Exception in thread "main" java.lang.NullPointerException at java.io.FileInputStream.<init>(FileInputStream.java:134) at java.io.FileInputStream.<init>(FileInputStream.java:97) at com.journaldev.exceptions.CustomExceptionExample.processFile(CustomExceptionExample.java:42) at com.journaldev.exceptions.CustomExceptionExample.main(CustomExceptionExample.java:12)

While debugging we will have to look out at the stack trace carefully to identify the actual location of exception. If we change our implementation logic to check for these exceptions early as below:

private static void processFile(String file) throws MyException {
	if (file == null) throw new MyException("File name can't be null", "NULL_FILE_NAME");

	// ... further processing

Then the exception stack trace will be indicate where the exception has occurred with clear message:

com.journaldev.exceptions.MyException: File name can't be null at com.journaldev.exceptions.CustomExceptionExample.processFile(CustomExceptionExample.java:37) at com.journaldev.exceptions.CustomExceptionExample.main(CustomExceptionExample.java:12)
  • Catch Late – Since Java enforces to either handle the checked exception or to declare it in the method signature, sometimes developers tend to catch the exception and log the error. But this practice is harmful because the caller program doesn’t get any notification for the exception. We should catch exceptions only when we can handle them appropriately. For example, in the above method, I am throwing exceptions back to the caller method to handle it. The same method could be used by other applications that might want to process the exception in a different manner. While implementing any feature, we should always throw exceptions back to the caller and let them decide how to handle it.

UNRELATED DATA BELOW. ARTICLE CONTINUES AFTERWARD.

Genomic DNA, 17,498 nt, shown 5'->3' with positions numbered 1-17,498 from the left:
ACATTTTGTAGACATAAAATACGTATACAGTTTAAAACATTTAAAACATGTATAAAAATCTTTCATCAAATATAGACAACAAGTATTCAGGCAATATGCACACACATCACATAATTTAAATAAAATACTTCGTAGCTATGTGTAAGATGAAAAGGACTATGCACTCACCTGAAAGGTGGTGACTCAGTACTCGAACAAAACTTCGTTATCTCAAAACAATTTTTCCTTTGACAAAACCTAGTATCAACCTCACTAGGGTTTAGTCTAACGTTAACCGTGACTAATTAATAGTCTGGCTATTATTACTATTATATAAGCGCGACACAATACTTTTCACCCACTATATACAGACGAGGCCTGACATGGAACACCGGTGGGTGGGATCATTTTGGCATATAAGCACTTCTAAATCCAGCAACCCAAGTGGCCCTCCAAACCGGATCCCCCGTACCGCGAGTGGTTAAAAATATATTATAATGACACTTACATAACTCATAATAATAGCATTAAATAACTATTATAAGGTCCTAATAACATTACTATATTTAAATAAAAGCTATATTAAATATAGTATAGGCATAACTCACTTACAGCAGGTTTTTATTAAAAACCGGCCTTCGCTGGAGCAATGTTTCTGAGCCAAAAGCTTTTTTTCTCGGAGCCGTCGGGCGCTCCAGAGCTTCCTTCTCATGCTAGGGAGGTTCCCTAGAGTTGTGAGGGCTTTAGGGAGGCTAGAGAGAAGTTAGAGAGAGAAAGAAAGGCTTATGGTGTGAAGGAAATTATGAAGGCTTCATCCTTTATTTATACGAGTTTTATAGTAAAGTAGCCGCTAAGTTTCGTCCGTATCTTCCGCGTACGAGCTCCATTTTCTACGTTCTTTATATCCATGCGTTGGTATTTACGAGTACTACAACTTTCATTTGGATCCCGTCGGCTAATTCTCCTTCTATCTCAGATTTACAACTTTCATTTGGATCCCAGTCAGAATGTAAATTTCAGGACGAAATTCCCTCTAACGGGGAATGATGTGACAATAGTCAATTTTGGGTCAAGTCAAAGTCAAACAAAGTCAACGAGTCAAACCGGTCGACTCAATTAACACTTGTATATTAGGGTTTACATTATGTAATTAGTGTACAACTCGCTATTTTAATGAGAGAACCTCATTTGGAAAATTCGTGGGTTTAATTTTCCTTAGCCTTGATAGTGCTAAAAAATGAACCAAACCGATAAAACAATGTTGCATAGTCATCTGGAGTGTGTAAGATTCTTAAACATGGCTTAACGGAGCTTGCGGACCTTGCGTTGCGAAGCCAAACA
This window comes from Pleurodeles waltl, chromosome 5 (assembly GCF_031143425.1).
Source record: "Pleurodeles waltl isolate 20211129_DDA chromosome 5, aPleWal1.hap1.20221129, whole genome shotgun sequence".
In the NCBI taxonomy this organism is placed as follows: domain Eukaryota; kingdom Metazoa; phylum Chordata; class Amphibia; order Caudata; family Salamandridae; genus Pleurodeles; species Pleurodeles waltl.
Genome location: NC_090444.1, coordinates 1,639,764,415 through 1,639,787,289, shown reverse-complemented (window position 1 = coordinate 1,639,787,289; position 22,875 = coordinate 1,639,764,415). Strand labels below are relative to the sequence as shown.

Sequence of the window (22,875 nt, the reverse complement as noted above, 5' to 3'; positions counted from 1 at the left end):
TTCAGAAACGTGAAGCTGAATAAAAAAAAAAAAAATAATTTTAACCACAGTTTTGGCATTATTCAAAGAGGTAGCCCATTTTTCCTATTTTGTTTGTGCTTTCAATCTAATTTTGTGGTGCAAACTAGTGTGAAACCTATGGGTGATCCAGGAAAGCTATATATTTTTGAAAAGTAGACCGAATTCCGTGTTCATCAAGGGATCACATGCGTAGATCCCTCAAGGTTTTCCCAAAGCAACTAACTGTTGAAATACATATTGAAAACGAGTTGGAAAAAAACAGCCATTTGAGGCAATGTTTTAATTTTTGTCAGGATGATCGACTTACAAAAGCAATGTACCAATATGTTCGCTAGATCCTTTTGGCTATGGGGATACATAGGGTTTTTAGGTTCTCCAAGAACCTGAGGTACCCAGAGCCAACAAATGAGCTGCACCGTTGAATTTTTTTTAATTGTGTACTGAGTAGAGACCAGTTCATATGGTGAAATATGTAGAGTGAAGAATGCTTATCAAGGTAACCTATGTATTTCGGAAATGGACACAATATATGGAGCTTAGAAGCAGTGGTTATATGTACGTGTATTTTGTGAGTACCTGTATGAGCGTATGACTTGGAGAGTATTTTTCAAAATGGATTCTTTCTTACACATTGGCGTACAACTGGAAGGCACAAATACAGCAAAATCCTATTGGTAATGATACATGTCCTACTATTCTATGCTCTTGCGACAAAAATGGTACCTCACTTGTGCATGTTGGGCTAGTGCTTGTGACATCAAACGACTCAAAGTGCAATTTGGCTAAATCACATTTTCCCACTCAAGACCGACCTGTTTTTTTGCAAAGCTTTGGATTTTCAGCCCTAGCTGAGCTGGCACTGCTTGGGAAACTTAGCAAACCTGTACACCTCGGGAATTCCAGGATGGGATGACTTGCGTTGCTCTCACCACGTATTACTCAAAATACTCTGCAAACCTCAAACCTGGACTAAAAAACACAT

• Closing Resources – Since exceptions halt the processing of the program, we should close all the resources in finally block or use Java 7 try-with-resources enhancement to let java runtime close it for you.
  • Logging Exceptions – We should always log exception messages and while throwing exceptions provide a clear message so that caller will know easily why the exception occurred. We should always avoid an empty catch block that just consumes the exception and doesn’t provide any meaningful details of the exception for debugging.
  • Single catch block for multiple exceptions – Most of the time we log exception details and provide a message to the user, in this case, we should use Java 7 feature for handling multiple exceptions in a single catch block. This approach will reduce our code size, and it will look cleaner too.
  • Using Custom Exceptions – It’s always better to define an exception handling strategy at the design time and rather than throwing and catching multiple exceptions, we can create a custom exception with an error code, and the caller program can handle these error codes. It’s also a good idea to create a utility method to process different error codes and use them.
  • Naming Conventions and Packaging – When you create your custom exception, make sure it ends with Exception so that it will be clear from the name itself that it’s an exception class. Also, make sure to package them like it’s done in the Java Development Kit (JDK). For example, IOException is the base exception for all IO operations.
  • Use Exceptions Judiciously – Exceptions are costly, and sometimes it’s not required to throw exceptions at all, and we can return a boolean variable to the caller program to indicate whether an operation was successful or not. This is helpful where the operation is optional, and you don’t want your program to get stuck because it fails. For example, while updating the stock quotes in the database from a third-party web service, we may want to avoid throwing exceptions if the connection fails.
  • Document the Exceptions Thrown – Use Javadoc @throws to clearly specify the exceptions thrown by the method. It’s very helpful when you are providing an interface for other applications to use.


In this article, you learned about exception handling in Java. You learned about throw and throws. You also learned about try (and try-with-resources), catch, and finally blocks.

Thanks for learning with the DigitalOcean Community. Check out our offerings for compute, storage, networking, and managed databases.

Learn more about us

About the authors
Default avatar


Still looking for an answer?

Ask a questionSearch for more help

Was this helpful?
DigitalOcean Employee
DigitalOcean Employee badge
May 28, 2018

Really great article. It would be better if you could mention the term chain of responsibility which used in exception handling.

- Subhash C

    DigitalOcean Employee
    DigitalOcean Employee badge
    March 14, 2018